Many reacting to this conclusion will jump to the assumption that this exegesis essentially turns God into a great puppeteer with mankind nothing but marionettes, and others will claim that it turns mankind into robots. However, this is not the case. It is not that a man's actions are controlled completely by God's will, but that God's will is sovereign to mankind's free will. The man going through the golden chain of redemption will be free to do whatever he pleases, but only within those parameters. A man predestined cannot refuse the call; a man called cannot deny himself justification; and a man justified cannot forsake glorification.

Many more will call this unfair, as anyone glorified cannot resist God's will, while those left perishing are not able to receive that glorification. Ironically, this was precisely the argument Paul posed later on in the same epistle...and then answered:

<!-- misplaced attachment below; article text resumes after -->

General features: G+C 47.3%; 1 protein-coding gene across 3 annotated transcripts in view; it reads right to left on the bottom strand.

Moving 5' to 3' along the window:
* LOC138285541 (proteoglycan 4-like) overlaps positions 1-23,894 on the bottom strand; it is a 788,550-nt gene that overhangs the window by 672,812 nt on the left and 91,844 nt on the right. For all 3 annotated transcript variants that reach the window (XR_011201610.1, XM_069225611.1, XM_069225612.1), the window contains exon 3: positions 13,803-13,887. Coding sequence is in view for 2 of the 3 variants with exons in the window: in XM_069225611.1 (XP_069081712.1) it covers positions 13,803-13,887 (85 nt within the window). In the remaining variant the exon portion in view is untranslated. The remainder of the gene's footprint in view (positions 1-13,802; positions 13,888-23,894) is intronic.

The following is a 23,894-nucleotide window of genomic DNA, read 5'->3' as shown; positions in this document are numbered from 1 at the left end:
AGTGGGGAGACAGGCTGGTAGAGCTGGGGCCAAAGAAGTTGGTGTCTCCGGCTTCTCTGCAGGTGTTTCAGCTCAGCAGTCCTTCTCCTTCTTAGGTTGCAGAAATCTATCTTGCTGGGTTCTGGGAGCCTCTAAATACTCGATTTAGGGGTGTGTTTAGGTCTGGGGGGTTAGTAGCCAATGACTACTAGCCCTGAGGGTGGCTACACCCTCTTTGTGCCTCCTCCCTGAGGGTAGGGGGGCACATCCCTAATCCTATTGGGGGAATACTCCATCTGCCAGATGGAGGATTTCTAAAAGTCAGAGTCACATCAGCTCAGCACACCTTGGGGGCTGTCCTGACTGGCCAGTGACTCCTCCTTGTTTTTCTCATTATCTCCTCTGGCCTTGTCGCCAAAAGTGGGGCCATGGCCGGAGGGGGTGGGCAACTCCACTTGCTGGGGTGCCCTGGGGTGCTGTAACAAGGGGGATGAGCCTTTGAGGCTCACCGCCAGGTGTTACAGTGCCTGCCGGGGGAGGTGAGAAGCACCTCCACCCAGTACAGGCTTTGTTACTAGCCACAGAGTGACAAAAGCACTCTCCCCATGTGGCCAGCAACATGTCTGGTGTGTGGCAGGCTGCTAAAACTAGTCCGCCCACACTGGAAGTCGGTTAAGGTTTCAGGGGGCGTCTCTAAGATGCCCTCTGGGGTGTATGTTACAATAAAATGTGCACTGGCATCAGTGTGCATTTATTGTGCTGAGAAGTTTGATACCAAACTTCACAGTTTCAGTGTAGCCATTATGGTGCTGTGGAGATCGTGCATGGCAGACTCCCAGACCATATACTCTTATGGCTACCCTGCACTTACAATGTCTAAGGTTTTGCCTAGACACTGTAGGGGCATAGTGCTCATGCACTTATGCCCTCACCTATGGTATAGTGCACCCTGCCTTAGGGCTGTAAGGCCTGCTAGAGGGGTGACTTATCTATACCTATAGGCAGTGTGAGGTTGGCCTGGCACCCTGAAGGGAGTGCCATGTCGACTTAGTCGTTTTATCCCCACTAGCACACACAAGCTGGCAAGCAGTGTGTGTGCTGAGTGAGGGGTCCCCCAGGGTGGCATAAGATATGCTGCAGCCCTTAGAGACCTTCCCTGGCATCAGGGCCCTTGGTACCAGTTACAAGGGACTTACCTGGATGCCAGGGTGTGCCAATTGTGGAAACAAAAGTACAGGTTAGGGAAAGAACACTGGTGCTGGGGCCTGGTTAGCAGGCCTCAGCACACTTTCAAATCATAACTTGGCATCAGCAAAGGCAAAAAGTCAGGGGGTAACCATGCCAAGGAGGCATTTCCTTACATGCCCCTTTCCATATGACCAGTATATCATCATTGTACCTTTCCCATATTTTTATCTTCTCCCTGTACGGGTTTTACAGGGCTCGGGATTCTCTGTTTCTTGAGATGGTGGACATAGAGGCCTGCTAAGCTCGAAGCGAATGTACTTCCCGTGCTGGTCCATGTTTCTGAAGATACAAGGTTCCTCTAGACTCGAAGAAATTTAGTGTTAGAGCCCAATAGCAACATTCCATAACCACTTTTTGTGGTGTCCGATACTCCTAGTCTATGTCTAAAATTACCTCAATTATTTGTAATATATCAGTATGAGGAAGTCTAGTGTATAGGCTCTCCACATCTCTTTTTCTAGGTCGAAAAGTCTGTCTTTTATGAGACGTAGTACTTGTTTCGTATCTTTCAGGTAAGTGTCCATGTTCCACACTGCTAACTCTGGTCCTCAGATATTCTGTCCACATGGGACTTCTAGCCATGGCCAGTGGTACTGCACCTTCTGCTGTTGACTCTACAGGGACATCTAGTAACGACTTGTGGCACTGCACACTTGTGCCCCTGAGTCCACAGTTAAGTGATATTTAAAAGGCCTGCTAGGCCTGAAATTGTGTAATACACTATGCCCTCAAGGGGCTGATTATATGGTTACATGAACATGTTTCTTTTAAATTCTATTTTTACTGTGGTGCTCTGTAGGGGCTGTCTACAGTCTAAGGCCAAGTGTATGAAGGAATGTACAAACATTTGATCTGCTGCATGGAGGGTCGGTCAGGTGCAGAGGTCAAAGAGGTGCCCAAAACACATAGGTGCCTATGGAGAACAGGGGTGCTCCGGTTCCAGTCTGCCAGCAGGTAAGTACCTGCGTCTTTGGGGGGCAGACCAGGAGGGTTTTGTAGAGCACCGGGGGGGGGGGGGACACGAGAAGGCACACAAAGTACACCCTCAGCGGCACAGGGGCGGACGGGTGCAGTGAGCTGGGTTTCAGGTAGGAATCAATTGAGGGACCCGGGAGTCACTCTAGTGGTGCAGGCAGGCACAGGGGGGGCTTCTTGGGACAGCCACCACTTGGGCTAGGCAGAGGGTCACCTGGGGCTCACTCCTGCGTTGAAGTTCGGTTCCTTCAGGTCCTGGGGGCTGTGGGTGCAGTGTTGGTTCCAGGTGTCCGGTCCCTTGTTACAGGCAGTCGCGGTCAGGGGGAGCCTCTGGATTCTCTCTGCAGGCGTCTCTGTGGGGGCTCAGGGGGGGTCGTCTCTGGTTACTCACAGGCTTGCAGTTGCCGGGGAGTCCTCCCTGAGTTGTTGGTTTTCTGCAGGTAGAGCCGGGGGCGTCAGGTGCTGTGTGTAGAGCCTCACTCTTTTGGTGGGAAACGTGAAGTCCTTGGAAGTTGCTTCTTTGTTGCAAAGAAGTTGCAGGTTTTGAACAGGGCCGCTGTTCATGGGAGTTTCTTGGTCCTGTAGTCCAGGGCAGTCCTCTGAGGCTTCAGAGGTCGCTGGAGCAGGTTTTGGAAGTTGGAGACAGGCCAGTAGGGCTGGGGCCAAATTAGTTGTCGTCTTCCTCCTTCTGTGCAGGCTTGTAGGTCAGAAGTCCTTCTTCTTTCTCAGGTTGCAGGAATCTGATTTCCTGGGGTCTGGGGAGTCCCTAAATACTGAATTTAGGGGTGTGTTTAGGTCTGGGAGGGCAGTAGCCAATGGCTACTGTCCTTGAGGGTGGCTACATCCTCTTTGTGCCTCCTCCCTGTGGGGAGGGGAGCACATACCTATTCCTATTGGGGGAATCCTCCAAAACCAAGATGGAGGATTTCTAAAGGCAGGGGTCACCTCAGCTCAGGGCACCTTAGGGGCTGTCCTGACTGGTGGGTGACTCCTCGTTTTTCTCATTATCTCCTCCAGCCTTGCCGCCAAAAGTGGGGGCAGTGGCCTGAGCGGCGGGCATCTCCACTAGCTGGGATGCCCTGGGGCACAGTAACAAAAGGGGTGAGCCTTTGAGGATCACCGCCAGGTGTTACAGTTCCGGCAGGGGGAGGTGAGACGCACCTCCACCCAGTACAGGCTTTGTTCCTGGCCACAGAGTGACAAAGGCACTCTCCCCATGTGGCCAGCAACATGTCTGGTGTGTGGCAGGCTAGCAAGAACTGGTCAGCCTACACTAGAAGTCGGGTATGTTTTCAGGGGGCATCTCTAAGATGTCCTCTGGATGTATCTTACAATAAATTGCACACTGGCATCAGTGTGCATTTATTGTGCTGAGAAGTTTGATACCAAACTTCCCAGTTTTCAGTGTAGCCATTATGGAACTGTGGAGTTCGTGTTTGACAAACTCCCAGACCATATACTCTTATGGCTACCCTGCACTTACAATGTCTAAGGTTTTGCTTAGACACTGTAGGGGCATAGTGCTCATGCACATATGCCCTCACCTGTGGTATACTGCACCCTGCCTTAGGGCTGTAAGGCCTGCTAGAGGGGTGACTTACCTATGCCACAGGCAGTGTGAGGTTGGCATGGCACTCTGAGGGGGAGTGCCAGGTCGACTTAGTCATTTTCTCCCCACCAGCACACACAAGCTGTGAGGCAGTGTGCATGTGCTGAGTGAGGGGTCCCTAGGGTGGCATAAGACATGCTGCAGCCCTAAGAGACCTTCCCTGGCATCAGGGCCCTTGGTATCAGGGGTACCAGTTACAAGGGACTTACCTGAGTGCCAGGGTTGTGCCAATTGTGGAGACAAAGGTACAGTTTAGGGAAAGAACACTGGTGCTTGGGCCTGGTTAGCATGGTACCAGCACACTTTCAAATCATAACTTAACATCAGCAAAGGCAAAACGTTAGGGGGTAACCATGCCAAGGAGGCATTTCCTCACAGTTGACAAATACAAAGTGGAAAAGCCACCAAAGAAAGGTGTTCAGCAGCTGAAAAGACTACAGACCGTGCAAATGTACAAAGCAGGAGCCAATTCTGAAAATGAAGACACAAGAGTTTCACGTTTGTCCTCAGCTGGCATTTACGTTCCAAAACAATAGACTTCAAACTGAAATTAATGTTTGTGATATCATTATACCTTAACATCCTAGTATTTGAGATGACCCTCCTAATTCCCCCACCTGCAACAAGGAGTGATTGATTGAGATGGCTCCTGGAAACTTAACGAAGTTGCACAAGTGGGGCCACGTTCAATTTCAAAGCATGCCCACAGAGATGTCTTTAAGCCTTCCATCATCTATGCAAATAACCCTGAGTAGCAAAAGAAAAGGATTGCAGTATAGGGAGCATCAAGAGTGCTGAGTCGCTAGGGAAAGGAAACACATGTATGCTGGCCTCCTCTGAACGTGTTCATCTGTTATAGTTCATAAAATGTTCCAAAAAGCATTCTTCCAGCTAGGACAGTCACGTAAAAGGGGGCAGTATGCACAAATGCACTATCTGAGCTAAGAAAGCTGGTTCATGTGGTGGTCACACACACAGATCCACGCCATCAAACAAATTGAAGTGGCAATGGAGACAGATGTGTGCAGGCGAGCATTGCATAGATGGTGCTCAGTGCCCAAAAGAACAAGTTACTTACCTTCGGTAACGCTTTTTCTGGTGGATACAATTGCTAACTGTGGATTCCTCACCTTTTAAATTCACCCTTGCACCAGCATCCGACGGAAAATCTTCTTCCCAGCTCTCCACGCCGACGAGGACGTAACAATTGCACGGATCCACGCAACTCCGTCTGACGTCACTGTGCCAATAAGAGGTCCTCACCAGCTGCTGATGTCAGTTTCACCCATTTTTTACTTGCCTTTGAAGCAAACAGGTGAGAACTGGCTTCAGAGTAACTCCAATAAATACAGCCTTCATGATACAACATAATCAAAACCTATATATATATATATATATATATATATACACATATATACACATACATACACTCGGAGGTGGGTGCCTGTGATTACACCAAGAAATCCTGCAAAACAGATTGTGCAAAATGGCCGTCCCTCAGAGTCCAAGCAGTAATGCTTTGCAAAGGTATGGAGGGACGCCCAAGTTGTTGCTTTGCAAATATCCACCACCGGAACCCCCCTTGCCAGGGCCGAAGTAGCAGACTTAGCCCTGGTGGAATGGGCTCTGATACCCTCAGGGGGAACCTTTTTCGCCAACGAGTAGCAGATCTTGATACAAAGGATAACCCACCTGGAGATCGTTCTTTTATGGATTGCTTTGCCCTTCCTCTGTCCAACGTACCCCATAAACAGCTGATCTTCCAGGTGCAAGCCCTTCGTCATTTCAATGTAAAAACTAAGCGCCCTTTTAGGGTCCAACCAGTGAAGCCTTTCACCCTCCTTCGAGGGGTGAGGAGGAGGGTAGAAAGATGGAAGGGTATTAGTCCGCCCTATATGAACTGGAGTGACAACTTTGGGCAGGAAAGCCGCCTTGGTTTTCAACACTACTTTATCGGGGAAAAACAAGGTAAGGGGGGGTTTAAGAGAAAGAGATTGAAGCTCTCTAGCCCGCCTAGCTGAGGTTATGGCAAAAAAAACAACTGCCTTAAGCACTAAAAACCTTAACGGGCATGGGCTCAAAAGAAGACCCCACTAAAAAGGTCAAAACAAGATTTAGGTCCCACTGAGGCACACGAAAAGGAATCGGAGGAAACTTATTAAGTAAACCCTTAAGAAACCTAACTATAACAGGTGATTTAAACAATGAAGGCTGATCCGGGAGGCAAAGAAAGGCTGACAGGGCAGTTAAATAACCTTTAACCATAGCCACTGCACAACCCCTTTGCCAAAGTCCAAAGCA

You will say to me then, "Why does He still find fault? For who resists His will?"

On the contrary, who are you, O man, who answers back to God? The thing molded will not say to the molder, "Why did you make me like this," will it? Or does not the potter have a right over the clay, to make from the same lump one vessel for honorable use and another for common use? What if God, although willing to demonstrate His wrath and to make His power known, endured with much patience vessels of wrath prepared for destruction? And He did so to make known the riches of His glory upon vessels of mercy, which He prepared beforehand for glory, even us, whom He also called, not from among Jews only, but also from among Gentiles. [Romans 9:19-24; NASB]
Mankind is in a perishing state, and no one does what is right in the eyes of God. That God chose to save any of us through His Son is enough of a sign of mercy. If our Lord were "fair" in the strictest human sense, then we would all be in hell. God, however, as Potter, is the Perfect Artist, and the Golden Chain of Redemption is but one example of the Perfect Artist going about His handiwork with His glorious creation.